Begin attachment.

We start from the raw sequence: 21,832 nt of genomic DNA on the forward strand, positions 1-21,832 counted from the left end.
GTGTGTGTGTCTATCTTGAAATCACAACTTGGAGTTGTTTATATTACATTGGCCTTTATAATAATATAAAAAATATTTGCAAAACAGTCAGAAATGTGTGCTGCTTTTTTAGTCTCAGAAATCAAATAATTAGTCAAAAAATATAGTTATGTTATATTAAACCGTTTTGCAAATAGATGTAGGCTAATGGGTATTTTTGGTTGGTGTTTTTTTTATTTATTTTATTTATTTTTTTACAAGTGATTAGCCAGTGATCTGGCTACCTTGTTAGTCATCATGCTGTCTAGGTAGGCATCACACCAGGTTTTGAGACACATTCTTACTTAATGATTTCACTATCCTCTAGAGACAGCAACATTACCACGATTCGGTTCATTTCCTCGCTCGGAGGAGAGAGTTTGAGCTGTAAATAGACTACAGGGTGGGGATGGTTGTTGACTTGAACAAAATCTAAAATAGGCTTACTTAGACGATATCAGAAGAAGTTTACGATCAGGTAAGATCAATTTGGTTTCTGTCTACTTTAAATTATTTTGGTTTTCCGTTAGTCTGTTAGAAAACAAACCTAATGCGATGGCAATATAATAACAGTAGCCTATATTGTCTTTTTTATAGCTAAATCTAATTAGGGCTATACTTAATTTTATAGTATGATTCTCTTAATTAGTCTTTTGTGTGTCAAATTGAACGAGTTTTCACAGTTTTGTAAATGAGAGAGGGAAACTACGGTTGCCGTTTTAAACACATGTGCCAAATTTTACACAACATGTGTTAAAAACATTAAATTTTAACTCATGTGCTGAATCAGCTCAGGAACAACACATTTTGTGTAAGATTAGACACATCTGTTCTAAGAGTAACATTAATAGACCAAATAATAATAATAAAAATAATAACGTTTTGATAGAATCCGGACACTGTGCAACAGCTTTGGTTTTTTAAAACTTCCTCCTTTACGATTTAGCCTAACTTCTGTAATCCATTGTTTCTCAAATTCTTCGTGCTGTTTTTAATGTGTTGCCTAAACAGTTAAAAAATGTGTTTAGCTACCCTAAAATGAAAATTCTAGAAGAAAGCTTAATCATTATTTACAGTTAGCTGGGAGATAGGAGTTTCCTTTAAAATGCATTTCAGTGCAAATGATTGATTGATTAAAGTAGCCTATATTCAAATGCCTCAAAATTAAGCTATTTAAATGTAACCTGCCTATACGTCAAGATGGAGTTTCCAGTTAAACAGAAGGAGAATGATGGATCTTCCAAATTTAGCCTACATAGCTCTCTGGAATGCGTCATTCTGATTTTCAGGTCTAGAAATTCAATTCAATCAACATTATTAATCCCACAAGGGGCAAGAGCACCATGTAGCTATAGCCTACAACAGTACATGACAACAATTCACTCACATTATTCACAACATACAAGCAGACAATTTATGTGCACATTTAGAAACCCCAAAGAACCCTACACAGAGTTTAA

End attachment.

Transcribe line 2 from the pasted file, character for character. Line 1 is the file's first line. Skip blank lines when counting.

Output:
GTGTGTGTGTCTATCTTGAAATCACAACTTGGAGTTGTTTATATTACATTGGCCTTTATAATAATATAAAAAATATTTGCAAAACAGTCAGAAATGTGTGCTGCTTTTTTAGTCTCAGAAATCAAATAATTAGTCAAAAAATATAGTTATGTTATATTAAACCGTTTTGCAAATAGATGTAGGCTAATGGGTATTTTTGGTTGGTGTTTTTTTTATTTATTTTATTTATTTTTTTACAAGTGATTAGCCAGTGATCTGGCTACCTTGTTAGTCATCATGCTGTCTAGGTAGGCATCACACCAGGTTTTGAGACACATTCTTACTTAATGATTTCACTATCCTCTAGAGACAGCAACATTACCACGATTCGGTTCATTTCCTCGCTCGGAGGAGAGAGTTTGAGCTGTAAATAGACTACAGGGTGGGGATGGTTGTTGACTTGAACAAAATCTAAAATAGGCTTACTTAGACGATATCAGAAGAAGTTTACGATCAGGTAAGATCAATTTGGTTTCTGTCTACTTTAAATTATTTTGGTTTTCCGTTAGTCTGTTAGAAAACAAACCTAATGCGATGGCAATATAATAACAGTAGCCTATATTGTCTTTTTTATAGCTAAATCTAATTAGGGCTATACTTAATTTTATAGTATGATTCTCTTAATTAGTCTTTTGTGTGTCAAATTGAACGAGTTTTCACAGTTTTGTAAATGAGAGAGGGAAACTACGGTTGCCGTTTTAAACACATGTGCCAAATTTTACACAACATGTGTTAAAAACATTAAATTTTAACTCATGTGCTGAATCAGCTCAGGAACAACACATTTTGTGTAAGATTAGACACATCTGTTCTAAGAGTAACATTAATAGACCAAATAATAATAATAAAAATAATAACGTTTTGATAGAATCCGGACACTGTGCAACAGCTTTGGTTTTTTAAAACTTCCTCCTTTACGATTTAGCCTAACTTCTGTAATCCATTGTTTCTCAAATTCTTCGTGCTGTTTTTAATGTGTTGCCTAAACAGTTAAAAAATGTGTTTAGCTACCCTAAAATGAAAATTCTAGAAGAAAGCTTAATCATTATTTACAGTTAGCTGGGAGATAGGAGTTTCCTTTAAAATGCATTTCAGTGCAAATGATTGATTGATTAAAGTAGCCTATATTCAAATGCCTCAAAATTAAGCTATTTAAATGTAACCTGCCTATACGTCAAGATGGAGTTTCCAGTTAAACAGAAGGAGAATGATGGATCTTCCAAATTTAGCCTACATAGCTCTCTGGAATGCGTCATTCTGATTTTCAGGTCTAGAAATTCAATTCAATCAACATTATTAATCCCACAAGGGGCAAGAGCACCATGTAGCTATAGCCTACAACAGTACATGACAACAATTCACTCACATTATTCACAACATACAAGCAGACAATTTATGTGCACATTTAGAAACCCCAAAGAACCCTACACAGAGTTTAA